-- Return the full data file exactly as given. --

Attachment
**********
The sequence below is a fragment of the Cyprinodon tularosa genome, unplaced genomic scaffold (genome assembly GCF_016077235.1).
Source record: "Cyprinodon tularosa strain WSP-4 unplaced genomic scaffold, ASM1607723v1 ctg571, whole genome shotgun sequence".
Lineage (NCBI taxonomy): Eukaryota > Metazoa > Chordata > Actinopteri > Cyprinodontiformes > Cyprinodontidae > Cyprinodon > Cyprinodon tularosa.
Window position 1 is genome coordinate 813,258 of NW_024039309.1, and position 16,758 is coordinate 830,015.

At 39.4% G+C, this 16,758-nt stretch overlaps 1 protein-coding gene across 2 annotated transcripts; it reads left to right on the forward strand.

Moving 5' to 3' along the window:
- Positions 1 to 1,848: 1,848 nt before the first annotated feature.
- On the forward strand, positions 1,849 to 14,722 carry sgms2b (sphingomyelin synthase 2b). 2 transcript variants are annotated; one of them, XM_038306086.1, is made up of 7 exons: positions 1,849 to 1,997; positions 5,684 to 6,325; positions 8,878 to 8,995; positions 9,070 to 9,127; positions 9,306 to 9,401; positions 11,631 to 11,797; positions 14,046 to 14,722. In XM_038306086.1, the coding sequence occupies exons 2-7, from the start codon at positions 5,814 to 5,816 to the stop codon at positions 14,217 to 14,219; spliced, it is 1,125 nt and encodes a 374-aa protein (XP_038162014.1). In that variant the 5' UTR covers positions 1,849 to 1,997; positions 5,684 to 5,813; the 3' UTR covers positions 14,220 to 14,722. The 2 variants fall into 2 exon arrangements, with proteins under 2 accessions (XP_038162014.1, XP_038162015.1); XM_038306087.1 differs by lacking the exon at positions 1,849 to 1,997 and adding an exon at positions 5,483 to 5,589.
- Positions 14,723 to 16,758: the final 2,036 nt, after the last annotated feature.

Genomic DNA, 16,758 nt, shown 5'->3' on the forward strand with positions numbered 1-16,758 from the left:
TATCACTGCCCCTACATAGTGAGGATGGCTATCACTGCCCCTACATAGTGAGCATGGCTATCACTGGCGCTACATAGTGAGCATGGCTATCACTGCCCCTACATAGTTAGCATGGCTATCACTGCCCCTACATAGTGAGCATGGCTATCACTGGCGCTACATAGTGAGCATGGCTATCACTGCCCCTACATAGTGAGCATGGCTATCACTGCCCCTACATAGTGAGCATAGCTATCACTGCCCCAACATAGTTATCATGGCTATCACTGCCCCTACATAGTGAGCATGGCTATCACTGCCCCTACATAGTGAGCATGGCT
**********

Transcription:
The sequence below is a fragment of the Cyprinodon tularosa genome, unplaced genomic scaffold (genome assembly GCF_016077235.1).
Source record: "Cyprinodon tularosa strain WSP-4 unplaced genomic scaffold, ASM1607723v1 ctg571, whole genome shotgun sequence".
Lineage (NCBI taxonomy): Eukaryota > Metazoa > Chordata > Actinopteri > Cyprinodontiformes > Cyprinodontidae > Cyprinodon > Cyprinodon tularosa.
Window position 1 is genome coordinate 813,258 of NW_024039309.1, and position 16,758 is coordinate 830,015.

At 39.4% G+C, this 16,758-nt stretch overlaps 1 protein-coding gene across 2 annotated transcripts; it reads left to right on the forward strand.

Moving 5' to 3' along the window:
- Positions 1 to 1,848: 1,848 nt before the first annotated feature.
- On the forward strand, positions 1,849 to 14,722 carry sgms2b (sphingomyelin synthase 2b). 2 transcript variants are annotated; one of them, XM_038306086.1, is made up of 7 exons: positions 1,849 to 1,997; positions 5,684 to 6,325; positions 8,878 to 8,995; positions 9,070 to 9,127; positions 9,306 to 9,401; positions 11,631 to 11,797; positions 14,046 to 14,722. In XM_038306086.1, the coding sequence occupies exons 2-7, from the start codon at positions 5,814 to 5,816 to the stop codon at positions 14,217 to 14,219; spliced, it is 1,125 nt and encodes a 374-aa protein (XP_038162014.1). In that variant the 5' UTR covers positions 1,849 to 1,997; positions 5,684 to 5,813; the 3' UTR covers positions 14,220 to 14,722. The 2 variants fall into 2 exon arrangements, with proteins under 2 accessions (XP_038162014.1, XP_038162015.1); XM_038306087.1 differs by lacking the exon at positions 1,849 to 1,997 and adding an exon at positions 5,483 to 5,589.
- Positions 14,723 to 16,758: the final 2,036 nt, after the last annotated feature.

Genomic DNA, 16,758 nt, shown 5'->3' on the forward strand with positions numbered 1-16,758 from the left:
TATCACTGCCCCTACATAGTGAGGATGGCTATCACTGCCCCTACATAGTGAGCATGGCTATCACTGGCGCTACATAGTGAGCATGGCTATCACTGCCCCTACATAGTTAGCATGGCTATCACTGCCCCTACATAGTGAGCATGGCTATCACTGGCGCTACATAGTGAGCATGGCTATCACTGCCCCTACATAGTGAGCATGGCTATCACTGCCCCTACATAGTGAGCATAGCTATCACTGCCCCAACATAGTTATCATGGCTATCACTGCCCCTACATAGTGAGCATGGCTATCACTGCCCCTACATAGTGAGCATGGCT